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Call to make Bangla acknowledge influx: report

By Spl Correspondent

NEW DELHI, Sept 2 � In the face of the problem of illegal migration assuming serious dimension, a strategic think-tank has suggested that India should persuade Bangladesh to acknowledge the problem of illegal migration.

A task force report on �India and Bangladesh: Moving towards Convergence� was unveiled today at the Institute of Defence Studies and Analyses (IDSA). The report released on the eve of Prime Minister Manmohan Singh�s visit to Dhaka, next week, said that the demarcation issue and exchange of enclaves should be settled as a package.

Authored by IDSA scholars, Dr Arvind Gupta, Dr Anand Kumar, Dr Smruti Pattanaik, Dr Sreeradha Datta and Dr Ashok Behuria, the report takes note of the strategic importance of India and Bangladesh for each other. The report says that the Prime Minister�s visit provides an opportunity to take India-Bangladesh relations to a higher trajectory and move towards a strategic partnership.

The 98-page report deals with whole gamut of issues including the security scenario, handing over of wanted militants, the problem of illegal migration, demarcation of land boundary to domestic developments in Bangladesh, recent trends in the neighbouring country�s foreign policy.

The 18 recommendations include suggestions that India should persuade Bangladesh to acknowledge the problem of illegal migration. Both sides should try to create an environment where this issue can be amicably dealt with. Innovative methods like work permits can be considered.

On the vexed problem of boundary demarcation, it was recommended that the legacy issues� demarcation of the land border, exchange of enclaves and adverse possessions, Teen Bigha corridor flyover � should be settled as a package.

Bangladesh shares borders with many Indian states. The Government of India should encourage participation of the state governments and people in formulating polices, which would encourage people to people contacts between the two countries.

On the issue of militancy, the Task Force report said that India is satisfied with Bangladesh�s unilateral action as the ULFA insurgency in Assam has begun to wind down.

The Sheikh Hasina Government�s next step was to encourage connectivity between India and Bangladesh. Transit, a politically sensitive word in Bangladesh, has been replaced by the buzzword �connectivity�. Several major projects, unthinkable just a few years ago have been announced. If these are implemented in the agreed time frame, India- Bangladesh relations would soon be on a higher trajectory.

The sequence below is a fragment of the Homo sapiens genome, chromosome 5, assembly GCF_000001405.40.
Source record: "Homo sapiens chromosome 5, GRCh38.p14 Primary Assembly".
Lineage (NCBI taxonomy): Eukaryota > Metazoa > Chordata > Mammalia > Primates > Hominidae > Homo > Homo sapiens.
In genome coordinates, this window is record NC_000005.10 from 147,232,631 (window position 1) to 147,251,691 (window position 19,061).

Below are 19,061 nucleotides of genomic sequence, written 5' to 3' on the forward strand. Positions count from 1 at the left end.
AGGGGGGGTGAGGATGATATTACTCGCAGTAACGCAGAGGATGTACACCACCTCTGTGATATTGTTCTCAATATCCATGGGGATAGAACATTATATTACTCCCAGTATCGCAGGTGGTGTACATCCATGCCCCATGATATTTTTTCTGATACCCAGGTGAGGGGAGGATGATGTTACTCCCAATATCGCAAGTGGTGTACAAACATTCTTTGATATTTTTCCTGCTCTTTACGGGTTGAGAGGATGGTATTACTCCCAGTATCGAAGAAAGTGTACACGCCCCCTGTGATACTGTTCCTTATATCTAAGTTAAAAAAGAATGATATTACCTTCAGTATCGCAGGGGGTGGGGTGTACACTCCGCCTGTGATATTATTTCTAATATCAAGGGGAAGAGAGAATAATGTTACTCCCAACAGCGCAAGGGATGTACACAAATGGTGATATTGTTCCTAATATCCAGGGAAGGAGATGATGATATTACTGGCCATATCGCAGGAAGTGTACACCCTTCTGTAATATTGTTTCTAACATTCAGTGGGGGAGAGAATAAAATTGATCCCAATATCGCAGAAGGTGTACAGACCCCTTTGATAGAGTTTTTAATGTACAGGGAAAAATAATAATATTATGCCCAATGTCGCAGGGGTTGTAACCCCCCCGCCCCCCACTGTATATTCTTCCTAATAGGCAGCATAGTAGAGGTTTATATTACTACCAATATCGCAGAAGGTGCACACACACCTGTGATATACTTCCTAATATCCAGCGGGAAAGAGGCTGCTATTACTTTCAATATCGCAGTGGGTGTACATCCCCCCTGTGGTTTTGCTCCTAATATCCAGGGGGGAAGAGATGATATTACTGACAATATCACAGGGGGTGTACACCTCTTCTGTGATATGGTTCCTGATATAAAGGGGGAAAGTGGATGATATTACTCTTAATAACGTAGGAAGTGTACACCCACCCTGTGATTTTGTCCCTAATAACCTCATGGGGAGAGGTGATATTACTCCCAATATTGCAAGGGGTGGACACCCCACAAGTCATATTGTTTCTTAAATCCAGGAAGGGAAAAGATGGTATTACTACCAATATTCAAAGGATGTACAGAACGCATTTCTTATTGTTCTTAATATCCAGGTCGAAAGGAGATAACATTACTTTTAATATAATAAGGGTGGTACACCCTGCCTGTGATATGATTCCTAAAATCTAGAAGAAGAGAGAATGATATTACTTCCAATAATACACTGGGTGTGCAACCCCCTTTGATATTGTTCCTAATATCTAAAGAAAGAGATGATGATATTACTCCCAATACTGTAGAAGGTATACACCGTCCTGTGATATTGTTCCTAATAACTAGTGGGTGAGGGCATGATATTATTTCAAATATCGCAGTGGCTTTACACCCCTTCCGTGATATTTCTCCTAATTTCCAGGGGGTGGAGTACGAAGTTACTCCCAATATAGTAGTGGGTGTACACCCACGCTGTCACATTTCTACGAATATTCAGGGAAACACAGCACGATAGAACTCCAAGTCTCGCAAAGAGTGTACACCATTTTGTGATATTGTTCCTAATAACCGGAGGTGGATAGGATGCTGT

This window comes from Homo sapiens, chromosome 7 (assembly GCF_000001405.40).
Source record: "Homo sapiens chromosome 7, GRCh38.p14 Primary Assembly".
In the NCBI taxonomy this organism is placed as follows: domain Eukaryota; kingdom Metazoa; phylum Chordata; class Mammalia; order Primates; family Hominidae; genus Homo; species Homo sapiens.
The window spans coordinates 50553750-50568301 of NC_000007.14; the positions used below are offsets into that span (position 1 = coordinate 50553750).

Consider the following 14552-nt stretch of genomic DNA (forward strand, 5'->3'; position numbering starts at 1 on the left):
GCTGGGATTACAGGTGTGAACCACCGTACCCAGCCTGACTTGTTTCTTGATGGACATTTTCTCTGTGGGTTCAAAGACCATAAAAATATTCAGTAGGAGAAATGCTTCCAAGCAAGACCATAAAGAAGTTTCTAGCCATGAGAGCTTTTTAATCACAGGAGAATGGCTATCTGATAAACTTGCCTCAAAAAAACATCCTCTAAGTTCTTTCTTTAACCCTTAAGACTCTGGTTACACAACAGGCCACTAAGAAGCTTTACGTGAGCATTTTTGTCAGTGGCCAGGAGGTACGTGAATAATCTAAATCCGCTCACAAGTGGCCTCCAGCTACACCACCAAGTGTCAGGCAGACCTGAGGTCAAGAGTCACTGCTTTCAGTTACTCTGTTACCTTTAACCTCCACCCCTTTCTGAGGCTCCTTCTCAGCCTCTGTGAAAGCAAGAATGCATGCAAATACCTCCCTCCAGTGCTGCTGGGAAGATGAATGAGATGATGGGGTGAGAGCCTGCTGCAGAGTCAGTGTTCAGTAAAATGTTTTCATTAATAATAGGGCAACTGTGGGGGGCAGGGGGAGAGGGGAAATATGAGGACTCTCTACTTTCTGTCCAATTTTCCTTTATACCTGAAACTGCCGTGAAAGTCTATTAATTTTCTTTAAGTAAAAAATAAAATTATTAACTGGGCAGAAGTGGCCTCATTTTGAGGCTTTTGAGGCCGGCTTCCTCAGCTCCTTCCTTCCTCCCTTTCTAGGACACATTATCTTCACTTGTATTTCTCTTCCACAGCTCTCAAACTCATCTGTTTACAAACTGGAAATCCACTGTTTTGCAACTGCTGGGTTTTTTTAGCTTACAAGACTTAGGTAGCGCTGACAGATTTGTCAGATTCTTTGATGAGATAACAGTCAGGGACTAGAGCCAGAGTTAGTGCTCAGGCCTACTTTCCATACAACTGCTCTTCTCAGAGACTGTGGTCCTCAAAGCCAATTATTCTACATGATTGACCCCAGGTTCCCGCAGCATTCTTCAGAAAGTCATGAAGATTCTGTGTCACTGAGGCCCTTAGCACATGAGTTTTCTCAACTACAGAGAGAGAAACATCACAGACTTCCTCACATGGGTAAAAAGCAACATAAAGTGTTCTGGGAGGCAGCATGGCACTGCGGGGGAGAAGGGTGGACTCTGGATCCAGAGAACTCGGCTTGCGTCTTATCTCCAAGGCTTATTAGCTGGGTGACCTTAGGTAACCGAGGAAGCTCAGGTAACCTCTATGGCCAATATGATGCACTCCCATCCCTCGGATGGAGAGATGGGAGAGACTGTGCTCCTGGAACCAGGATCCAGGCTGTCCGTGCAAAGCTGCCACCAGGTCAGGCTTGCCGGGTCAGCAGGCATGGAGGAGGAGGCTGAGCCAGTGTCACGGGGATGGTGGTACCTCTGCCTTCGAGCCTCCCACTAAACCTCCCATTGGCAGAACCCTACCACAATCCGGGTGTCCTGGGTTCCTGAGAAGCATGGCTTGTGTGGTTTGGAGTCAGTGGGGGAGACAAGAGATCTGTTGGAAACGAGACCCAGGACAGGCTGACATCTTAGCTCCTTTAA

India and Bangladesh have been engaged in a process to seek a comprehensive resolution of outstanding land boundary issues. India has offered a reasonable package to finalise the 6.5 km undemarcated border issue.

The two countries have recently concluded a joint headcount in on both sides of the border. The people living in the 162 enclaves have largely been well integrated in the area where they lived. As far as the adverse possession of land was concerned, the residents have been administered directly by the state occupying the land and they have legal rights including voting and they are mostly unwilling to move. Even though no formal agreements have been concluded, the results of these surveys could serve as the basic parameters for any eventual settlement

The report acknowledges that Bangladesh had its own list of grievances. It resented the large imbalance in bilateral trade, lack of progress on water sharing issues, non-ratification of Indira-Mujib Land Boundary Agreement. Bangladesh also protested against India�s allegations that it was providing sanctuary to ULFA insurgents. It saw India as an unreliable partner. India loomed large in Bangladesh�s threat perception.

Some sections of the Bangladeshi elite perceive India as a threat especially since the military came to power after Mujib�s assassination. The fact that Bangladesh is surrounded by India on all the three sides creates a natural apprehension in the minds of the Bangladeshis that any external threat has to emanate from India. This feeling has been accentuated by the mistrust that exists between the two countries. In view of this threat perception, Bangladesh has sourced its weapons from China and built its army with India in mind, the report said.

However, lately, Bangladesh is realising that the non-military challenges that the country is facing are far more overwhelming than the perceived conventional threat posed by India.